Very much of its time (end of the 1960s), Midnight Cowboy may not quite pass muster 50 years later with its visual trickery, but it remains a seminal, Oscar-winning, feature.
Naive Texan cowboy Joe Buck (Jon Voight – Coming Home, Deliverance) finds short shrift in the New York escort business. Buck discovers hustling wealthy female socialites will not make his anticipated fortune. Instead, he finds himself sharing a dingy squat with the shifty, street-smart Ratso (Dustin Hoffman – Kramer Vs Kramer, The Graduate). In spite of their differences, they build a friendship and do that what they need to do to survive.
Aside from its (overly intrusive) psychedelic party montages, director John Schlesinger (Marathon Man, Sunday Bloody Sunday) focuses on a deeply realistic vibe, perfectly conveying the abject poverty of hunger, winter cold and loneliness. Relative newcomer Voight is an assured mix of swagger and naivety whilst Hoffman, in his first significant role since The Graduate, is wholly convincing in the desperate sadness of limping, consumptive Ratso. But it’s arguably the dialogue of Waldo Salt (Coming Home, Serpico) in his adaptation of James Leo Herlihy’s novel – real and oh so believable – that is the stand out of a film that became the first X-rated film to win the best film Oscar.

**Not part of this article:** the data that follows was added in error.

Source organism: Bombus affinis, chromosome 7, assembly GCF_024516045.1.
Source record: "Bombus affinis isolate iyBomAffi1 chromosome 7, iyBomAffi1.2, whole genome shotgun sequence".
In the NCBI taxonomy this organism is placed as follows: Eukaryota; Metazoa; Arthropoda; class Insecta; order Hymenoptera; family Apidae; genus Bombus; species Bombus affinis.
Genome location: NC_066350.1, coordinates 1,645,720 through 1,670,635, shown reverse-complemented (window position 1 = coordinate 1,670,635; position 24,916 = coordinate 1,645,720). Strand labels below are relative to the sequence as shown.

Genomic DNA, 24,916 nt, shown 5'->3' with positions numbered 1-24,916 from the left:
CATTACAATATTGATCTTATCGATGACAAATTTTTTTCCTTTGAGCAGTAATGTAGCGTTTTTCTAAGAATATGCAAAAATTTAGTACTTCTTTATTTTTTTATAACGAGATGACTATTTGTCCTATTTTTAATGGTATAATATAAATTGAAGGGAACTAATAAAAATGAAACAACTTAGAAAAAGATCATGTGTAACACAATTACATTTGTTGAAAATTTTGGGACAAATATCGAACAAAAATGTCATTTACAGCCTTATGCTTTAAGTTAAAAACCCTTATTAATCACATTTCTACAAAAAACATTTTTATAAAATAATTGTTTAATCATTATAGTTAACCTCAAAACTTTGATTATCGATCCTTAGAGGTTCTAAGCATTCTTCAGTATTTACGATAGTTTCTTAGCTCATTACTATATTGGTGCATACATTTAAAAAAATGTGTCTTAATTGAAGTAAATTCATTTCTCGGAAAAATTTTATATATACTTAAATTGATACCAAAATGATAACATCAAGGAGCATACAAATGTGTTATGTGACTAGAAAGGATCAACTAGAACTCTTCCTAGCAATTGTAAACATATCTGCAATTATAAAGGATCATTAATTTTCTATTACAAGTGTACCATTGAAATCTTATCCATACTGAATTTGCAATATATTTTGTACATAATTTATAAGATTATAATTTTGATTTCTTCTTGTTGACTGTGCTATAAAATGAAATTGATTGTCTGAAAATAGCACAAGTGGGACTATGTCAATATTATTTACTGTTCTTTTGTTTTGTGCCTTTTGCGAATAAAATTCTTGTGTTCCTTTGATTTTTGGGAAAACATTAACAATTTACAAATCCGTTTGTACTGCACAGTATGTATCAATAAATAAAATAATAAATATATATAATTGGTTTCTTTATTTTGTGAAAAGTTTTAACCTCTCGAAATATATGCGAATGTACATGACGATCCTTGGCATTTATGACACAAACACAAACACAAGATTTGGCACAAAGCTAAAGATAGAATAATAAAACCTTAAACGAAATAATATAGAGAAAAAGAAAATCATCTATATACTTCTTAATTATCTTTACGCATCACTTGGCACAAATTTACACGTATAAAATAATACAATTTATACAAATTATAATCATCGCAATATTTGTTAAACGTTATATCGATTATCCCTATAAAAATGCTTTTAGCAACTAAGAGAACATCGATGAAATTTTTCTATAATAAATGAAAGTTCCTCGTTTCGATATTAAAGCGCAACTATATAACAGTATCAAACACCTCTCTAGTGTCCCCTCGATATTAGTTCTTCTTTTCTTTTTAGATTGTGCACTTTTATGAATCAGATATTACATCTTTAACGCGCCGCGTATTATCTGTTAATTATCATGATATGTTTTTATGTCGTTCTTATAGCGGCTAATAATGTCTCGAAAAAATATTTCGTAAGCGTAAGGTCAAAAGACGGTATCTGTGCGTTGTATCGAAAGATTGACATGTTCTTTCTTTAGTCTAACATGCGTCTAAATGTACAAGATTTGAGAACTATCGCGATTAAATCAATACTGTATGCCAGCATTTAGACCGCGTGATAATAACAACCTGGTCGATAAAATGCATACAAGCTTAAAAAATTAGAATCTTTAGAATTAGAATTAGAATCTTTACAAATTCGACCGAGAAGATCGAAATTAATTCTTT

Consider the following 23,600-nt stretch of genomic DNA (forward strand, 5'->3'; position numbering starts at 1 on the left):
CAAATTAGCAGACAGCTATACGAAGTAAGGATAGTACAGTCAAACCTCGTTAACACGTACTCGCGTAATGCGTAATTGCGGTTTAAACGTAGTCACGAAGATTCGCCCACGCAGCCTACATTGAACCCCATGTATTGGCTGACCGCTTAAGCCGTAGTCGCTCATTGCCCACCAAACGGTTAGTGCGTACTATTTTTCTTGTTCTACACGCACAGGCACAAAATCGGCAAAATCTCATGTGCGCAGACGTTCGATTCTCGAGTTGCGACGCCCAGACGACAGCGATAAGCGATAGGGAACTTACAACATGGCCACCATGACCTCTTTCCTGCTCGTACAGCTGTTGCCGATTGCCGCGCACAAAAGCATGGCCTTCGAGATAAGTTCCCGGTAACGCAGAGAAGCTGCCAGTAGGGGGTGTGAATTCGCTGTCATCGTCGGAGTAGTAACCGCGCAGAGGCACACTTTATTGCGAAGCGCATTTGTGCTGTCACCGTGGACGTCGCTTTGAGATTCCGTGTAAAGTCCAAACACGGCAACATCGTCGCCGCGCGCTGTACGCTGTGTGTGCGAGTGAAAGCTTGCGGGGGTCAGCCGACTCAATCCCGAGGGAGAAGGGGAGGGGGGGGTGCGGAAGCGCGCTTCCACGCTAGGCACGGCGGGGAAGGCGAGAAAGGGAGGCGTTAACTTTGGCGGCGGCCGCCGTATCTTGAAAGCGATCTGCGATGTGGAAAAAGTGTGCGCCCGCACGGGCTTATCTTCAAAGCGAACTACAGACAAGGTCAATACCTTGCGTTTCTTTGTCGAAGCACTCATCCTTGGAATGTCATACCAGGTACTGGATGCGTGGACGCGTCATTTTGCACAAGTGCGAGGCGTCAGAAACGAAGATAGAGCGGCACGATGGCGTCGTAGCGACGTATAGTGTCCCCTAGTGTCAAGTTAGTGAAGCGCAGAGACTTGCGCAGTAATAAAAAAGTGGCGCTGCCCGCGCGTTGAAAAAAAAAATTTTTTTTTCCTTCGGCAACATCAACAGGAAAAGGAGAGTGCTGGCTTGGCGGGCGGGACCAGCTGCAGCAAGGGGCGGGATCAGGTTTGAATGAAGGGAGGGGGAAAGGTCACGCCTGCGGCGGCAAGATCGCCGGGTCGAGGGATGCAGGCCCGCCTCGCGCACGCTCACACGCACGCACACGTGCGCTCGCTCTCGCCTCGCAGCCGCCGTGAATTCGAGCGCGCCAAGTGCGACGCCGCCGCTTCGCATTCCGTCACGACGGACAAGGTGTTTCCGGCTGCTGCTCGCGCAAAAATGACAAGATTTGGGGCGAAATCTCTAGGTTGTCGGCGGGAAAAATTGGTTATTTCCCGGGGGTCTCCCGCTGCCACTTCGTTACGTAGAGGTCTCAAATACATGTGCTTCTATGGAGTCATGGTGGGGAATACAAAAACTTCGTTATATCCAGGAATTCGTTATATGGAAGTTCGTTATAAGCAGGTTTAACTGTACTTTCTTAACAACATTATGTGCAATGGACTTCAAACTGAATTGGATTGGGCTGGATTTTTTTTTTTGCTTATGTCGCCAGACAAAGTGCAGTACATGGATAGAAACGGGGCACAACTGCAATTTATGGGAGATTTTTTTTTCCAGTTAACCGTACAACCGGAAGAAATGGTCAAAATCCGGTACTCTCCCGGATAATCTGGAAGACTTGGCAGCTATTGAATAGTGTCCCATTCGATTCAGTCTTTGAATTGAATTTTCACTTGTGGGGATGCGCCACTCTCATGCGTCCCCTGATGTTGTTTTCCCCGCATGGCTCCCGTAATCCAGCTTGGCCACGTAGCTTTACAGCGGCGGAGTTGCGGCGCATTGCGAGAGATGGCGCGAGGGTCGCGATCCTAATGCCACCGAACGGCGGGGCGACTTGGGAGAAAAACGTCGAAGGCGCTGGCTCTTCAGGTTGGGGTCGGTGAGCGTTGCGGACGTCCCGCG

Nominated for 7 Oscars in 1970 including best actor for both Hoffman and Voight, won 3 for best film, director and adapted screenplay.